Nirvana is a  term used to describe the profound peace of mind that is acquired with liberation.  It is the state of being free from suffering.

The word literally means "blown out" (as in a candle) and refers, in the Buddhist context, to the imperturbable stillness of mind after the fires of desire, aversion, and delusion have been finally extinguished. (loosely quoting Wikipedia here...)

So...I'm curious if you all believe that Atheists as a general rule are able to reach this level of liberation? Do you think it's possible for Theists to do so? Do you believe that all/most Atheists reach Nirvana? How do you know when you've reached it? Once you've reached it how do you know you'll be able to stay there? Is it just in your mind or is there more to it? What could be a scientific explanation for the state of Nirvana?....Do you believe that Nirvana is attached to any kind of religious dogma since it's roots are found in Buddhism? Isn't Buddhism a religion? If not, then why not. If you believe Nirvana is rubbish, then tell me why.

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Compassion effectively means the freedom to do what needs to be done when it needs to be done. 

We can say that to be "enlightened" means to be "made lighter".  We see a mastering of the passions, conscious mind, emotions and ego desires, and a lack of attachment to those things.  We see negative emotions replaced with positive ones, negative consequences replaced with positive ones.  We see strength, love, peace, joy. 

RE: "Compassion effectively means the freedom to do what needs to be done when it needs to be done." - I know of absolutely no one who would accept that as a definition of compassion.

I've noticed you throwing the term, "ego" around so loosely that it strongly indicates to me that you don't even know the meaning of the term. I suggest you revisit the definition, then you might want to rewrite some of your more bizarre comments that utilize it.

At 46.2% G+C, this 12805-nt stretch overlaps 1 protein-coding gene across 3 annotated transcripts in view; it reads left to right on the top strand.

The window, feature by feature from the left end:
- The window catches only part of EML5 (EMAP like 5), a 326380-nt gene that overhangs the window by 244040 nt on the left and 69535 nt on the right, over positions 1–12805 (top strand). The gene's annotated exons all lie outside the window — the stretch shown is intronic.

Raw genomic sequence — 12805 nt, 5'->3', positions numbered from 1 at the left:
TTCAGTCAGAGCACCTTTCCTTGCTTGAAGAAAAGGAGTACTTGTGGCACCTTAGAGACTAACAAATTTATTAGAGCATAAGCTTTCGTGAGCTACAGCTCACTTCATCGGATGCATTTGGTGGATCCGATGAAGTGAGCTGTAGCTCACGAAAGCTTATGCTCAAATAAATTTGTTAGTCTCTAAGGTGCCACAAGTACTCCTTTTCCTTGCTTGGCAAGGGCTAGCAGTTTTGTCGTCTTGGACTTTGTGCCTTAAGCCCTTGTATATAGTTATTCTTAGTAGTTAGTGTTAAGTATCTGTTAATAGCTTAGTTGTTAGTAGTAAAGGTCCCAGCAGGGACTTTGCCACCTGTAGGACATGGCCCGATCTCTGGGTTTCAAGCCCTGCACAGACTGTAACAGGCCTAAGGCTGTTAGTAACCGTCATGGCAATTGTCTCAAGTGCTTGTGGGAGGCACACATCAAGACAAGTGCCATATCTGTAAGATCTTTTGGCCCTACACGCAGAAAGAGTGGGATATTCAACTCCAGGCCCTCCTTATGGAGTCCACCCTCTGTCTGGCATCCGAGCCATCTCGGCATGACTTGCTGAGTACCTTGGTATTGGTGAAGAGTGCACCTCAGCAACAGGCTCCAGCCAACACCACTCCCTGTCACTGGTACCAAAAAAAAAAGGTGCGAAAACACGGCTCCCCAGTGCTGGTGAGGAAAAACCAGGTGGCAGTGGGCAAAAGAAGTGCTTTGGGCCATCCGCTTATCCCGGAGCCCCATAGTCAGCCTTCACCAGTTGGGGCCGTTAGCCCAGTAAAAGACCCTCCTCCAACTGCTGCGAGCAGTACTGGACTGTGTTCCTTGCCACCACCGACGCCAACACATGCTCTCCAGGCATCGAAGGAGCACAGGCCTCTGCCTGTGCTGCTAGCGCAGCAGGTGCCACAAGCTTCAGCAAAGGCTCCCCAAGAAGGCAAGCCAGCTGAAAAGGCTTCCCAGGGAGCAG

What are your definitions of compassion, and the ego? 

Compassion is linked to empathy. When you empathize with someone and feel you are able to help,  you go and help .  Ego tends to be from having self esteem to believing that believing that one is more important than others.,_ego_and_super-ego#Ego

RE: "Compassion effectively means the freedom to do what needs to be done when it needs to be done." Perhaps it is better to demonstrate what compassion is not.

My electricity bill is due. I would like to continue to have my lights come on when I flip the switch. I need to sit down and write the electricity company a check and mail it, so they will continue to provide me with electricity. In short, writing and sending a check to the electricity company needs to be done and done now - if I exercise my freedom to write and send it, in order to keep my appliances running, have I shown compassion? (Why do I feel like I'm explaining something on Sesame Street?)

According to your definition, I have.

Yes, you've shown compassion towards yourself. 

If you'll read that Wikipedia article more thoroughly, you'll find the definition somewhat different from the one at which you've arrived. (I DO respect people's rights to call themselves whatever they like, but I hope you'll respect my desire not to have to figure out how you make backward letters, in order to call you by your name of choice.)

The mind, in Freudian terms - and though many have discredited some of his findings, he did coin those terms, so if we insist on using them, in fairness, we should use his definition - is comprised of the Superego, the Ego and the Id.

To put this in terms I hope even Paynton can understand, the Superego is loaded with rules to live by - walk, don't walk, etc., that it has received from various sources throughout life - parents, grandparents, other relatives, school, church, experience, everyone we meet, basically, who has cause to impart advice to us. Even a punch in the nose can tell us not to ridicule a violent man twice your size. But much of the information the Superego possesses, is invalid - if a dog howls outside your window at night, it will mean a death in the family, and other superstitions, including religion and the nonsense we're discussing now. One of the jobs of the Ego, is to sort through the Superego's set of life-guidelines, intended to aid survival of the individual, and determine which conform to reality and which are nonsense, and to discard the nonsense.